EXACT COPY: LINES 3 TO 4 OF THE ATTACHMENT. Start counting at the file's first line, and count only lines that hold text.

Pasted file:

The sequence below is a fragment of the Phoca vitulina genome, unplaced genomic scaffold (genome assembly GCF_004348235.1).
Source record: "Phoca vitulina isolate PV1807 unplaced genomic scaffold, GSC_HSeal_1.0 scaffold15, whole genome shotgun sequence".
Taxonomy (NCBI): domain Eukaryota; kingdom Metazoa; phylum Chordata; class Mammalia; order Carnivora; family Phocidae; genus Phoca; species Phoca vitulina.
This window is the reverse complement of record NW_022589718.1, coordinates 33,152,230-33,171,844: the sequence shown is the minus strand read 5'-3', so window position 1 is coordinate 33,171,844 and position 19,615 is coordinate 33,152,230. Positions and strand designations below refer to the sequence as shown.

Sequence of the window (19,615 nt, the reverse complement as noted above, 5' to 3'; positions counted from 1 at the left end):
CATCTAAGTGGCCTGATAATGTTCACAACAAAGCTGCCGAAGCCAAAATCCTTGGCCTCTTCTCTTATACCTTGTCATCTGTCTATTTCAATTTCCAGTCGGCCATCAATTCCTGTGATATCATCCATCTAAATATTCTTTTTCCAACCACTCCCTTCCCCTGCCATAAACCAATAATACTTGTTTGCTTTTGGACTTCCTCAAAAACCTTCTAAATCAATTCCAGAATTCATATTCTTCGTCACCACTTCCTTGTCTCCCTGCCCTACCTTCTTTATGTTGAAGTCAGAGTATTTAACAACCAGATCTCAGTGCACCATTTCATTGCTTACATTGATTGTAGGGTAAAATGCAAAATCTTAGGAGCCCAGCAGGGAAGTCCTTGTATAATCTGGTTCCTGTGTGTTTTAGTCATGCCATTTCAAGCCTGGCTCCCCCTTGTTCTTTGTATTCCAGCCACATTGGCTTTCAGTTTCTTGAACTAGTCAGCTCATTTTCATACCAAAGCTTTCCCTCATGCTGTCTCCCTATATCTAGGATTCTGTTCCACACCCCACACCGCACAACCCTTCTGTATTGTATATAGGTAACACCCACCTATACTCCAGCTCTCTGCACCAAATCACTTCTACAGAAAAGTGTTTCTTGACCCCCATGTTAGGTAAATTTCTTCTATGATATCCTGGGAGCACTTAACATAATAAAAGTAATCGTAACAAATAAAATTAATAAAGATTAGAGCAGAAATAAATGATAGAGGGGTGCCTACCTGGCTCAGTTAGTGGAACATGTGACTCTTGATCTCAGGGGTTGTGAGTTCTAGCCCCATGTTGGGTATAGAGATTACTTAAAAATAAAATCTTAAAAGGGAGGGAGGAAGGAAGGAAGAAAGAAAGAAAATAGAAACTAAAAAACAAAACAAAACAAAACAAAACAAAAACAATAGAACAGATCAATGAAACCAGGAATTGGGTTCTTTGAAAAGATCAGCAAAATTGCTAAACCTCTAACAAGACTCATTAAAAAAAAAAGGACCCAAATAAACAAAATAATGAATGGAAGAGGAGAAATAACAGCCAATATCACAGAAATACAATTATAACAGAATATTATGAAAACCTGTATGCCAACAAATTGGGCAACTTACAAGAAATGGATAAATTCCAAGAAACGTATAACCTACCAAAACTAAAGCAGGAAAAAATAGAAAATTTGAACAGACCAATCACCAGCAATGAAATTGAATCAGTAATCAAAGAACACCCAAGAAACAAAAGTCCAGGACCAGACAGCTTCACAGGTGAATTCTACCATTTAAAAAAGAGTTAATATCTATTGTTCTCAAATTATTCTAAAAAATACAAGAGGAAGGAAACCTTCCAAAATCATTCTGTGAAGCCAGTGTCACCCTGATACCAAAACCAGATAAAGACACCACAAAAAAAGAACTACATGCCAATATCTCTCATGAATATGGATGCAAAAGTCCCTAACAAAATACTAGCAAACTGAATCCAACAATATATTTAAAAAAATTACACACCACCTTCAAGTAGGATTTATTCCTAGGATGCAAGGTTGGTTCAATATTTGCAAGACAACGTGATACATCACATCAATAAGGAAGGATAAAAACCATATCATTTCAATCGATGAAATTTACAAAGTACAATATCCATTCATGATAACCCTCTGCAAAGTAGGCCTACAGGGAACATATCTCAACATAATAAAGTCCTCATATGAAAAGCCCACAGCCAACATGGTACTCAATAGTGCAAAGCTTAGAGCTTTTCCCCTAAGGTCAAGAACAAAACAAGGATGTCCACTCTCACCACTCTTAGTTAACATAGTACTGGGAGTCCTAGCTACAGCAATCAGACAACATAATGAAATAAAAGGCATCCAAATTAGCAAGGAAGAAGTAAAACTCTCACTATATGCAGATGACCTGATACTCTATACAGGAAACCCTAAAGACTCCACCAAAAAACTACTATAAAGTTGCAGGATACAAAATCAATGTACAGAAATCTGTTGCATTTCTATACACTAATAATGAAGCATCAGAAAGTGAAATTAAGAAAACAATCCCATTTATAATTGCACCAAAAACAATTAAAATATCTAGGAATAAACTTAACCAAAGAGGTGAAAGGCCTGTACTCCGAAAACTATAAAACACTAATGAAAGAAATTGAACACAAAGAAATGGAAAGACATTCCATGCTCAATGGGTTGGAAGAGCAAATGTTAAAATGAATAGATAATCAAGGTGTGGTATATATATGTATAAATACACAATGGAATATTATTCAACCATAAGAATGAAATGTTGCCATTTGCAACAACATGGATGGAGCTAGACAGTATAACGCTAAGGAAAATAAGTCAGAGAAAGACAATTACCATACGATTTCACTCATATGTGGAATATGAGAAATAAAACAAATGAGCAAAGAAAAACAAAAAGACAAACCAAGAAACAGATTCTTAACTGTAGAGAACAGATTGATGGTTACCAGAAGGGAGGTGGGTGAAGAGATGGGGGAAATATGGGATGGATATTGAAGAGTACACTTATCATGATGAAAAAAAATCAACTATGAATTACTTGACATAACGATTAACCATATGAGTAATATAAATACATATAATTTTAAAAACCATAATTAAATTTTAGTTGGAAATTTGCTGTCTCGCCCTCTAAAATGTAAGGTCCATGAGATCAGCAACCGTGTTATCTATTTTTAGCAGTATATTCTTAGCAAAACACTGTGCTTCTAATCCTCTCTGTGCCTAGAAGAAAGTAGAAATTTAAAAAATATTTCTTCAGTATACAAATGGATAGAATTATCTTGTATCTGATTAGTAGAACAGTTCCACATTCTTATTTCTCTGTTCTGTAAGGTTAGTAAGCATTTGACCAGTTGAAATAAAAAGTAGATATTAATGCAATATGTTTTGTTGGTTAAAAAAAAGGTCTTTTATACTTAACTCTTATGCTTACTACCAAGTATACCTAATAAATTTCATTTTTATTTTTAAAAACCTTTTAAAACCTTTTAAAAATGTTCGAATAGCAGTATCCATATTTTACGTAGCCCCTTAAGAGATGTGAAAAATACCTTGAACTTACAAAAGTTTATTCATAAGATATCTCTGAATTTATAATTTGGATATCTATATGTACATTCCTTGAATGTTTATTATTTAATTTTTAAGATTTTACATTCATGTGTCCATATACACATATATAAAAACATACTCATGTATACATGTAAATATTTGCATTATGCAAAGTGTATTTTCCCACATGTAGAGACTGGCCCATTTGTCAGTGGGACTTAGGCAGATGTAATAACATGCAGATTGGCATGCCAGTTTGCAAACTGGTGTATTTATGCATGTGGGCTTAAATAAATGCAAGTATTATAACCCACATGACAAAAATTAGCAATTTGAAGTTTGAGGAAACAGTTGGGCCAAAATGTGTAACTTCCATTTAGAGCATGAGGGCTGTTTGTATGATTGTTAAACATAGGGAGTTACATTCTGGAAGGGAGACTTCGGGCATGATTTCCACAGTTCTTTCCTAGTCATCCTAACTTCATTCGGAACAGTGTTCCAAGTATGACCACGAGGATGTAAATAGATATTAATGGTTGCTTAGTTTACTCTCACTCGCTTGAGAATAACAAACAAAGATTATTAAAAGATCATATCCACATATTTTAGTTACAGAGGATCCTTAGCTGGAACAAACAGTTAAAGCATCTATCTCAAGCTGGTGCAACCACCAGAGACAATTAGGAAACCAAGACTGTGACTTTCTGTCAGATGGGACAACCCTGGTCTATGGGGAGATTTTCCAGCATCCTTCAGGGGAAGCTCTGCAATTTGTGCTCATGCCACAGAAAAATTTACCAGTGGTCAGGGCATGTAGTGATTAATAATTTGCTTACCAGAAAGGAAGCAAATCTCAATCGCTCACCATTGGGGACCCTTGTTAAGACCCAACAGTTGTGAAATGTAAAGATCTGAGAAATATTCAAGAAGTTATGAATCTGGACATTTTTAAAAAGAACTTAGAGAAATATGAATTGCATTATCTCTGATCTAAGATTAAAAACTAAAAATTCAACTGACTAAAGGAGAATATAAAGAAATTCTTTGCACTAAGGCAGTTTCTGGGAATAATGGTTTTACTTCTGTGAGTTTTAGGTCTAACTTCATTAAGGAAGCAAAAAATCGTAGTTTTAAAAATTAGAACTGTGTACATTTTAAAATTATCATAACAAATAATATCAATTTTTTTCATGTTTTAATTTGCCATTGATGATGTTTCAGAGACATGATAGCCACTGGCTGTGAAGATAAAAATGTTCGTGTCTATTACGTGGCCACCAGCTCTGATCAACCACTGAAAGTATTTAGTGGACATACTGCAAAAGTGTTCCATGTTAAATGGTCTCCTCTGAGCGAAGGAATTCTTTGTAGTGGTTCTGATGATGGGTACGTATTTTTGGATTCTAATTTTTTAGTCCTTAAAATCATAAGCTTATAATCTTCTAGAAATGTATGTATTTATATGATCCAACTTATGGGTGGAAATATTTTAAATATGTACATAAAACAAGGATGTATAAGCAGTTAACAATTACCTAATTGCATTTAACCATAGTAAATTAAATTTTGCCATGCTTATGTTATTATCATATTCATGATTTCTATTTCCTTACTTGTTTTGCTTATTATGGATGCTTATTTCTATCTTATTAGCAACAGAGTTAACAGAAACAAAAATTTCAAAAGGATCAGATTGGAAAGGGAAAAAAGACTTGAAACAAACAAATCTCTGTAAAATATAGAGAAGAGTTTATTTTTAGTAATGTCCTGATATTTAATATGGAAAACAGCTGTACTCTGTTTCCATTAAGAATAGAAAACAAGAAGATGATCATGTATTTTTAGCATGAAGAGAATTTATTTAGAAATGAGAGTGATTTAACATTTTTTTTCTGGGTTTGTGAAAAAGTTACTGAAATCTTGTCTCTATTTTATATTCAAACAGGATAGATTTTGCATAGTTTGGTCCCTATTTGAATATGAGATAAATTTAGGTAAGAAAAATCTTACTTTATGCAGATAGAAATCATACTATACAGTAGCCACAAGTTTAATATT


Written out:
Taxonomy (NCBI): domain Eukaryota; kingdom Metazoa; phylum Chordata; class Mammalia; order Carnivora; family Phocidae; genus Phoca; species Phoca vitulina.
This window is the reverse complement of record NW_022589718.1, coordinates 33,152,230-33,171,844: the sequence shown is the minus strand read 5'-3', so window position 1 is coordinate 33,171,844 and position 19,615 is coordinate 33,152,230. Positions and strand designations below refer to the sequence as shown.